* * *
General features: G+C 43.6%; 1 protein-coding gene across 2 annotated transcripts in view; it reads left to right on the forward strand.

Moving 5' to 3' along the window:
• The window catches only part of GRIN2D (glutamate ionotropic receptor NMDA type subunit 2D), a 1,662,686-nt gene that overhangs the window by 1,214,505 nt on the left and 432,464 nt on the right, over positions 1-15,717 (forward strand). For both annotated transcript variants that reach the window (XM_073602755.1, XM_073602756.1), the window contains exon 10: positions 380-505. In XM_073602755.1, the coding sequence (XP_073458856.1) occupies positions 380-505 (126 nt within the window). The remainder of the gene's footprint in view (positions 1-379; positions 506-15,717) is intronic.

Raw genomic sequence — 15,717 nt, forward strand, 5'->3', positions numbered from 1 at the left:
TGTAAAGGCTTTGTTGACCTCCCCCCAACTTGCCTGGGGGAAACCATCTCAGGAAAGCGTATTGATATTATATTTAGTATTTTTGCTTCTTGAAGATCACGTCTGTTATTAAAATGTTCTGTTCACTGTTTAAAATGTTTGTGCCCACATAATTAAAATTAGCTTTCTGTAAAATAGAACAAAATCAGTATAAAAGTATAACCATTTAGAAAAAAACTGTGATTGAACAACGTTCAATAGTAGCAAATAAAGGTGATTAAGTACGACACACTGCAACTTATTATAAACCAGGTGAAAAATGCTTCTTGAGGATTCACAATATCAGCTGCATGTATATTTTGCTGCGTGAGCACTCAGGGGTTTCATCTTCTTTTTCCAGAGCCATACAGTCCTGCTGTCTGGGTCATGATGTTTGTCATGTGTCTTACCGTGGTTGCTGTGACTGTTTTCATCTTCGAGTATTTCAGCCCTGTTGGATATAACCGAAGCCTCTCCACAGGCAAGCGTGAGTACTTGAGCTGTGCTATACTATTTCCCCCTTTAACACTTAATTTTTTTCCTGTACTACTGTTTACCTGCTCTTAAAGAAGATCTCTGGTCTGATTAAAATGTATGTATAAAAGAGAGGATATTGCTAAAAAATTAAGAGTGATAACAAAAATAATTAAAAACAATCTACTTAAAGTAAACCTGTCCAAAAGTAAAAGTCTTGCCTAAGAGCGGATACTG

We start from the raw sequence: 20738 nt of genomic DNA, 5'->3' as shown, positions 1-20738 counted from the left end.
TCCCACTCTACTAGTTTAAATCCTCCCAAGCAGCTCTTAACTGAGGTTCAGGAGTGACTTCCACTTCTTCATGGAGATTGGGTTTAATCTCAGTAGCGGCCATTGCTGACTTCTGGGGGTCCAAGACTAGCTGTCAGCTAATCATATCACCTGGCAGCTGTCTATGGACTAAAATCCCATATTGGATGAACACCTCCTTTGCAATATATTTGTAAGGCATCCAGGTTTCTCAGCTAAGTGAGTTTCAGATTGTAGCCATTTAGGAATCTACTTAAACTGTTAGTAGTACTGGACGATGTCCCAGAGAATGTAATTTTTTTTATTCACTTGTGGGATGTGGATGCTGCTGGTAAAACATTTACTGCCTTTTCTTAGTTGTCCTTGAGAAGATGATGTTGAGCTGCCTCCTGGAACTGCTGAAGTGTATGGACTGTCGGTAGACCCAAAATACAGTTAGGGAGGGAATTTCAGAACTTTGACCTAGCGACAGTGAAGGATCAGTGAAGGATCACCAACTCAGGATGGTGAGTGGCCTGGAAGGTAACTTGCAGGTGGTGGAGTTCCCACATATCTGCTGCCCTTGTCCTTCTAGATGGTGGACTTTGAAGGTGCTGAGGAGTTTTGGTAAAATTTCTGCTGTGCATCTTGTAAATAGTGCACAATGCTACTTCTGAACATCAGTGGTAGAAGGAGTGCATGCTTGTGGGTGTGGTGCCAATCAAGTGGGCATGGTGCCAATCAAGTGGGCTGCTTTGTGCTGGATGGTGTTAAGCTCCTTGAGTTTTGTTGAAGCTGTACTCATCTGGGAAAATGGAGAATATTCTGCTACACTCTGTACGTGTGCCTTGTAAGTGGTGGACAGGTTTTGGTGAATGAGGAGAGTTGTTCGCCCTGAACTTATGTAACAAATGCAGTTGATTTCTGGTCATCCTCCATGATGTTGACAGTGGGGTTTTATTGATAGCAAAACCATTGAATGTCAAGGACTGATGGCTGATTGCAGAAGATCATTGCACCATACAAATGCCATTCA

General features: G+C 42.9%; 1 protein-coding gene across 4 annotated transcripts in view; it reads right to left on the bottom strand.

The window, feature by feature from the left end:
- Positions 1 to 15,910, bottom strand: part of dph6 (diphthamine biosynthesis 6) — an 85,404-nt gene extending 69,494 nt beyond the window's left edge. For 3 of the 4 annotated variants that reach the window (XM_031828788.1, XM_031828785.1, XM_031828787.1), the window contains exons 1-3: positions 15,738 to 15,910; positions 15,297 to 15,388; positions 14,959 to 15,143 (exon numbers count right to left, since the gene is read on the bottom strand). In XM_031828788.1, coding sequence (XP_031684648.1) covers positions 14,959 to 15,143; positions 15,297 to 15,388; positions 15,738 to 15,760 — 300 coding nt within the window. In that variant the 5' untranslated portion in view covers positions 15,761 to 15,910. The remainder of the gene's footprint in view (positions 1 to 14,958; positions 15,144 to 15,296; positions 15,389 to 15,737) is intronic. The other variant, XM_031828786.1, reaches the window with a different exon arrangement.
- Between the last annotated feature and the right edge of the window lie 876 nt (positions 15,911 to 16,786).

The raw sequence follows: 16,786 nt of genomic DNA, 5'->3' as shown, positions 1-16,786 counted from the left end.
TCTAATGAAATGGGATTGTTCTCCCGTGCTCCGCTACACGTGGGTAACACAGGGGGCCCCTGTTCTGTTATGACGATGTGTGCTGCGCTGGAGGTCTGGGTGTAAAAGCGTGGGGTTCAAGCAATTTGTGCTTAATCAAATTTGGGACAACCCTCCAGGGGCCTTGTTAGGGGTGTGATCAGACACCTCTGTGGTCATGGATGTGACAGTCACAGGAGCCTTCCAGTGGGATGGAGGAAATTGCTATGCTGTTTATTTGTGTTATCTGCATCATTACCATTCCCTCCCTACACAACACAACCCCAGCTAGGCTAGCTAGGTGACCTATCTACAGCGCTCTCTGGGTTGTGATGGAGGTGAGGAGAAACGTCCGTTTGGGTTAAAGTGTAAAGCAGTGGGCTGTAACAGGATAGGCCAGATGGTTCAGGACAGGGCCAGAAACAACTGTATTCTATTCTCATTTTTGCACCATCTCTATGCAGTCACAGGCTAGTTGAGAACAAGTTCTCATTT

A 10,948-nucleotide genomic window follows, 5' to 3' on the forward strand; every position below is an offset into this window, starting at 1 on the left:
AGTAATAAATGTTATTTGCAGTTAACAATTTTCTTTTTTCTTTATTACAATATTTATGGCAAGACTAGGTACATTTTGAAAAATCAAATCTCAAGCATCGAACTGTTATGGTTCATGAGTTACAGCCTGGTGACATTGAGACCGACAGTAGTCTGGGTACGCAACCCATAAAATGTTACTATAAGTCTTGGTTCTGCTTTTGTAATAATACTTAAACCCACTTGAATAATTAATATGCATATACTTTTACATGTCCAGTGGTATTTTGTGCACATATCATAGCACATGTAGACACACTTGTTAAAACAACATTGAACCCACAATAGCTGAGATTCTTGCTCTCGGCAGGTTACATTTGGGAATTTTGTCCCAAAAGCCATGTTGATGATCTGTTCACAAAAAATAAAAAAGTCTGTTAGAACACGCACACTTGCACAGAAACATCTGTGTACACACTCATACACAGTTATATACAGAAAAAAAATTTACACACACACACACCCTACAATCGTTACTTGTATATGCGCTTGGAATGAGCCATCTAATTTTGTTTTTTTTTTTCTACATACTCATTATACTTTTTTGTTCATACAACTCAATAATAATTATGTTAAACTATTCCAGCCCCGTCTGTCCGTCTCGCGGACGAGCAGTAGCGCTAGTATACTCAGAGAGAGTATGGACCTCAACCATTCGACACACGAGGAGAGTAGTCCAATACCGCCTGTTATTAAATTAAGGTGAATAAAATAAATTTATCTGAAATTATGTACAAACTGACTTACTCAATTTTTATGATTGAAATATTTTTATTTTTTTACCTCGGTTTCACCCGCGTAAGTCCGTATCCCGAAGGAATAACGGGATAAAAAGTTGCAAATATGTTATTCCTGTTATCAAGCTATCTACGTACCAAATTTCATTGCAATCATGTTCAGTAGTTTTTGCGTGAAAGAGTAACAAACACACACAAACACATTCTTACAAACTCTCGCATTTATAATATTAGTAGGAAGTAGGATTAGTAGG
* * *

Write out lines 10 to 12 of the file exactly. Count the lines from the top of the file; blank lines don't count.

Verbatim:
- Positions 1 to 15,910, bottom strand: part of dph6 (diphthamine biosynthesis 6) — an 85,404-nt gene extending 69,494 nt beyond the window's left edge. For 3 of the 4 annotated variants that reach the window (XM_031828788.1, XM_031828785.1, XM_031828787.1), the window contains exons 1-3: positions 15,738 to 15,910; positions 15,297 to 15,388; positions 14,959 to 15,143 (exon numbers count right to left, since the gene is read on the bottom strand). In XM_031828788.1, coding sequence (XP_031684648.1) covers positions 14,959 to 15,143; positions 15,297 to 15,388; positions 15,738 to 15,760 — 300 coding nt within the window. In that variant the 5' untranslated portion in view covers positions 15,761 to 15,910. The remainder of the gene's footprint in view (positions 1 to 14,958; positions 15,144 to 15,296; positions 15,389 to 15,737) is intronic. The other variant, XM_031828786.1, reaches the window with a different exon arrangement.
- Between the last annotated feature and the right edge of the window lie 876 nt (positions 15,911 to 16,786).

The raw sequence follows: 16,786 nt of genomic DNA, 5'->3' as shown, positions 1-16,786 counted from the left end.